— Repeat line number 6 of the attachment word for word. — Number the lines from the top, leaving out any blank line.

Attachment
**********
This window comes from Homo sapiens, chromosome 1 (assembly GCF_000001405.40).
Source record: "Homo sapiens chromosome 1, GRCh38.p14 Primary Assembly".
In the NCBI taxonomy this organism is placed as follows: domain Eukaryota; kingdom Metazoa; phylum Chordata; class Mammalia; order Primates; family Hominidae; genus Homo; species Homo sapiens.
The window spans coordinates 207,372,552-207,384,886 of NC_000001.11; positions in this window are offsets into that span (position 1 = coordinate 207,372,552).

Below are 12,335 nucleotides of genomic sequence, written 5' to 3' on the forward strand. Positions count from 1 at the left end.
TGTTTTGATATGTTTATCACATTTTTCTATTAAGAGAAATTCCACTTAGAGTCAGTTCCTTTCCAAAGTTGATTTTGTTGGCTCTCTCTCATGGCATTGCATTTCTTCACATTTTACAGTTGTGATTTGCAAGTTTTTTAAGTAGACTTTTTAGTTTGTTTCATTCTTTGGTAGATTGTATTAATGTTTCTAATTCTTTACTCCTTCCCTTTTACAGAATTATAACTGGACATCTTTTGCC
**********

TGTTTTGATATGTTTATCACATTTTTCTATTAAGAGAAATTCCACTTAGAGTCAGTTCCTTTCCAAAGTTGATTTTGTTGGCTCTCTCTCATGGCATTGCATTTCTTCACATTTTACAGTTGTGATTTGCAAGTTTTTTAAGTAGACTTTTTAGTTTGTTTCATTCTTTGGTAGATTGTATTAATGTTTCTAATTCTTTACTCCTTCCCTTTTACAGAATTATAACTGGACATCTTTTGCC